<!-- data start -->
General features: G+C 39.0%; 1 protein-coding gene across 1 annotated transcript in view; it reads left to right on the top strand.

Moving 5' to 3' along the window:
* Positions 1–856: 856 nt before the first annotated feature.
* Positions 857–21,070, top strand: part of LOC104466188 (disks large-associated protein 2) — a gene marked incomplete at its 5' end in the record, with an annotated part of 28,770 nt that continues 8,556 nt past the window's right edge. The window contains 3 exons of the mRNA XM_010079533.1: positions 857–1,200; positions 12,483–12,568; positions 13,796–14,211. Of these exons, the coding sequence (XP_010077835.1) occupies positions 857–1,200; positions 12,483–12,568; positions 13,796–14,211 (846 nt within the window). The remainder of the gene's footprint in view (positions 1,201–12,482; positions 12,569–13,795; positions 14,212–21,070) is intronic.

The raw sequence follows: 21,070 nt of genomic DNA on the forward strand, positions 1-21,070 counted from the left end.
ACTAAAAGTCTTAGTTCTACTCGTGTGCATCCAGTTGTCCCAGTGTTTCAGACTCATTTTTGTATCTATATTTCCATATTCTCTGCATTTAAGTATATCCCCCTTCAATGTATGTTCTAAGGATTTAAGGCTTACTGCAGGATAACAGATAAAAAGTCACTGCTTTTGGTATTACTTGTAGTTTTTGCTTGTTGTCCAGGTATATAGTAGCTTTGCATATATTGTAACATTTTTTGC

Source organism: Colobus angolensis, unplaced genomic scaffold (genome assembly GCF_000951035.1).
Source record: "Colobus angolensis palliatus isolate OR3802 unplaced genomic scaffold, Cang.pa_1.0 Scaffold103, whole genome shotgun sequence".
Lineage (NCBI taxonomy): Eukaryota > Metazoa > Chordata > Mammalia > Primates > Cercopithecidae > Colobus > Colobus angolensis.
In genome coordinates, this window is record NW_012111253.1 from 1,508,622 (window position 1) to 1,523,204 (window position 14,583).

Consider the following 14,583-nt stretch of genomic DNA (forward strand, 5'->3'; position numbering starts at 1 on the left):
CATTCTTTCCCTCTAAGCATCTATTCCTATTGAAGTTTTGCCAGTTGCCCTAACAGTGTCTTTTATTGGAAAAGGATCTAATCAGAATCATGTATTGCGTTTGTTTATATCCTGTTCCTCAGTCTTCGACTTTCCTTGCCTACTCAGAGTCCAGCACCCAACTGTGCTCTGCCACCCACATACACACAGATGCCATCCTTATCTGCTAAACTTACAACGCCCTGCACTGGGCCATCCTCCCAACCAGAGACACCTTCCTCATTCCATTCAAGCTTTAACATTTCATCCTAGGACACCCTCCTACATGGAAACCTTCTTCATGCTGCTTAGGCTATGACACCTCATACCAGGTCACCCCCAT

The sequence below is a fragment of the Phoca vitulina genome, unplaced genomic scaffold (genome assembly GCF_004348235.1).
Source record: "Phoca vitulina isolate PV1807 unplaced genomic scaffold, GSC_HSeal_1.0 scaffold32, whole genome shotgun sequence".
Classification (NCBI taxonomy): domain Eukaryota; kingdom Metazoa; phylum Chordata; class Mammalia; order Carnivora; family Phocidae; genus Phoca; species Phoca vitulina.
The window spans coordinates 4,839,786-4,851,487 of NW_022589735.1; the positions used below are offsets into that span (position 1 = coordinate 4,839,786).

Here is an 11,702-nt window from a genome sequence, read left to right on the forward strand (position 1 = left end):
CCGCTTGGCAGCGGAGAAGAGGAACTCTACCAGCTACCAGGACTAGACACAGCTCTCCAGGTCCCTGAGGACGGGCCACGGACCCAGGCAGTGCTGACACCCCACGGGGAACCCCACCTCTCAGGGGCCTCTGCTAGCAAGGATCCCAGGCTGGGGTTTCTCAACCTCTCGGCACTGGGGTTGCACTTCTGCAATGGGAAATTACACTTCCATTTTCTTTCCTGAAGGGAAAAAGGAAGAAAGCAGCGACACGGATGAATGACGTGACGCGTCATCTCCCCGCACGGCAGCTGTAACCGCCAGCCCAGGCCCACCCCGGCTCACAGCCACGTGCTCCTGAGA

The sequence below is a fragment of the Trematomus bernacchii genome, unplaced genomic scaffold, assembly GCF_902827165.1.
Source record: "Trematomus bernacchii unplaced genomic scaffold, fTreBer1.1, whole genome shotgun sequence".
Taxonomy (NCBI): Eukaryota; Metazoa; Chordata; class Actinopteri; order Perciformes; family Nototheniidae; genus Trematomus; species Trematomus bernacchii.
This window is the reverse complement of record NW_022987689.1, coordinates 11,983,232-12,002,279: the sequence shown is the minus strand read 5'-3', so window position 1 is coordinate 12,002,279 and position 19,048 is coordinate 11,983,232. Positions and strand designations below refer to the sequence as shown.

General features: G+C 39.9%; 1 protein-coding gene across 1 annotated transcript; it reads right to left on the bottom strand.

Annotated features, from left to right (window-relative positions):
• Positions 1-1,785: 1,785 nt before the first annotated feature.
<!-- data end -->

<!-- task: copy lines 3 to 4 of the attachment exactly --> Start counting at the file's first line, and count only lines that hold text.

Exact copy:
* Positions 1–856: 856 nt before the first annotated feature.
* Positions 857–21,070, top strand: part of LOC104466188 (disks large-associated protein 2) — a gene marked incomplete at its 5' end in the record, with an annotated part of 28,770 nt that continues 8,556 nt past the window's right edge. The window contains 3 exons of the mRNA XM_010079533.1: positions 857–1,200; positions 12,483–12,568; positions 13,796–14,211. Of these exons, the coding sequence (XP_010077835.1) occupies positions 857–1,200; positions 12,483–12,568; positions 13,796–14,211 (846 nt within the window). The remainder of the gene's footprint in view (positions 1,201–12,482; positions 12,569–13,795; positions 14,212–21,070) is intronic.